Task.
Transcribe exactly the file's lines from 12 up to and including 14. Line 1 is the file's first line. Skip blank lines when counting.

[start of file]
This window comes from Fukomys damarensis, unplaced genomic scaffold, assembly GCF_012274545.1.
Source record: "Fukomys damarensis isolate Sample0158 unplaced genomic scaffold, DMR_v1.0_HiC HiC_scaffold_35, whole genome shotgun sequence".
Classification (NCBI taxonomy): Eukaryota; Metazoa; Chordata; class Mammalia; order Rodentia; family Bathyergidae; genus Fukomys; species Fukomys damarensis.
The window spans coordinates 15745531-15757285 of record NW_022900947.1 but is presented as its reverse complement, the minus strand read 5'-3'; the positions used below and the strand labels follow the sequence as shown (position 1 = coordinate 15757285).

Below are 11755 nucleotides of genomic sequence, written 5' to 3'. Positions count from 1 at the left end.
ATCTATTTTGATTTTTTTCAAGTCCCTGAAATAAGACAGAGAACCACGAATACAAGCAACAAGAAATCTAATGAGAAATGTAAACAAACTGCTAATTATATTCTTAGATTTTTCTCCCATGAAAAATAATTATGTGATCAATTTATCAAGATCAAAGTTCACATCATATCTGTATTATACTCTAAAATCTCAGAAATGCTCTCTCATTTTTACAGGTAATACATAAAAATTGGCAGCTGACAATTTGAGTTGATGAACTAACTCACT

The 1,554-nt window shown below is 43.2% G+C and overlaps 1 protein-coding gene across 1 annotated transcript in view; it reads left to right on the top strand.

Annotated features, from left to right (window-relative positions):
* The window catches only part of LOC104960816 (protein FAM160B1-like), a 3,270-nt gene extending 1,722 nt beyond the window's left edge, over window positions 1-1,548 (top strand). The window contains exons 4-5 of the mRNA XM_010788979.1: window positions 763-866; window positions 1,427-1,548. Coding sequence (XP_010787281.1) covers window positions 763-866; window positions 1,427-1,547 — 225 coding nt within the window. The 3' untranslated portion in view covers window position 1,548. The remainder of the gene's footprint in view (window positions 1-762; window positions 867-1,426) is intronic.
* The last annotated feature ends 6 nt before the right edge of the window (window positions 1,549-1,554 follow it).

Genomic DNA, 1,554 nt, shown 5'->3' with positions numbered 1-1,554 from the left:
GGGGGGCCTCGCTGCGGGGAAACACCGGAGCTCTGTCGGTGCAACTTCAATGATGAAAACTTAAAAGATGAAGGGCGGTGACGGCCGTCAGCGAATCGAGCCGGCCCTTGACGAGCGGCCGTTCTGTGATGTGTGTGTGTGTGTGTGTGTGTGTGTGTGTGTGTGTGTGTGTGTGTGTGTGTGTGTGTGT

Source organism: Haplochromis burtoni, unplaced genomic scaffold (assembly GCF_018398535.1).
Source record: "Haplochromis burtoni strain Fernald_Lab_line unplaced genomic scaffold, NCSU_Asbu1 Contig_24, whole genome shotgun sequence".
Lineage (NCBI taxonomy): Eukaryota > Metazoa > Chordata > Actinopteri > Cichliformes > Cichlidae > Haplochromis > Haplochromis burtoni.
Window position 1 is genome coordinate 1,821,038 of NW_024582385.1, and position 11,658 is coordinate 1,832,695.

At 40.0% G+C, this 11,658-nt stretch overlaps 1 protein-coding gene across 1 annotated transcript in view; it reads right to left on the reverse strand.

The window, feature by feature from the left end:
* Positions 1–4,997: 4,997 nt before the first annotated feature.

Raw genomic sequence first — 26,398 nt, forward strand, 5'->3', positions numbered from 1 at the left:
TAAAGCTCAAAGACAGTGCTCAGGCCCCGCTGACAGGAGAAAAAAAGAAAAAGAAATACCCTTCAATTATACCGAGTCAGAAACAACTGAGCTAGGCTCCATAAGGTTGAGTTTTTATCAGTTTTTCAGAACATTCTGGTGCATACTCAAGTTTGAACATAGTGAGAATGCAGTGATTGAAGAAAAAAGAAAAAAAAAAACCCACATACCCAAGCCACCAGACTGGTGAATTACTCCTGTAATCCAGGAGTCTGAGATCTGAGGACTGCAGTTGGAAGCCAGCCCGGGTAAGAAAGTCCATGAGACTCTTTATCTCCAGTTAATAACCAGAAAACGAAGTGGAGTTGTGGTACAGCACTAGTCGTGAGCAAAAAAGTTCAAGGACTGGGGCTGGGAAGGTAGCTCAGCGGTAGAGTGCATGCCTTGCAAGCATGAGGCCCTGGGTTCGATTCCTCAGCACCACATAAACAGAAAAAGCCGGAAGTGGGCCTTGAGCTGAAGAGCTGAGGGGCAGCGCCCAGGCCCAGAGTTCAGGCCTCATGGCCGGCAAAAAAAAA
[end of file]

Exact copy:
GGGGGGCCTCGCTGCGGGGAAACACCGGAGCTCTGTCGGTGCAACTTCAATGATGAAAACTTAAAAGATGAAGGGCGGTGACGGCCGTCAGCGAATCGAGCCGGCCCTTGACGAGCGGCCGTTCTGTGATGTGTGTGTGTGTGTGTGTGTGTGTGTGTGTGTGTGTGTGTGTGTGTGTGTGTGTGTGTGT

Source organism: Haplochromis burtoni, unplaced genomic scaffold (assembly GCF_018398535.1).
Source record: "Haplochromis burtoni strain Fernald_Lab_line unplaced genomic scaffold, NCSU_Asbu1 Contig_24, whole genome shotgun sequence".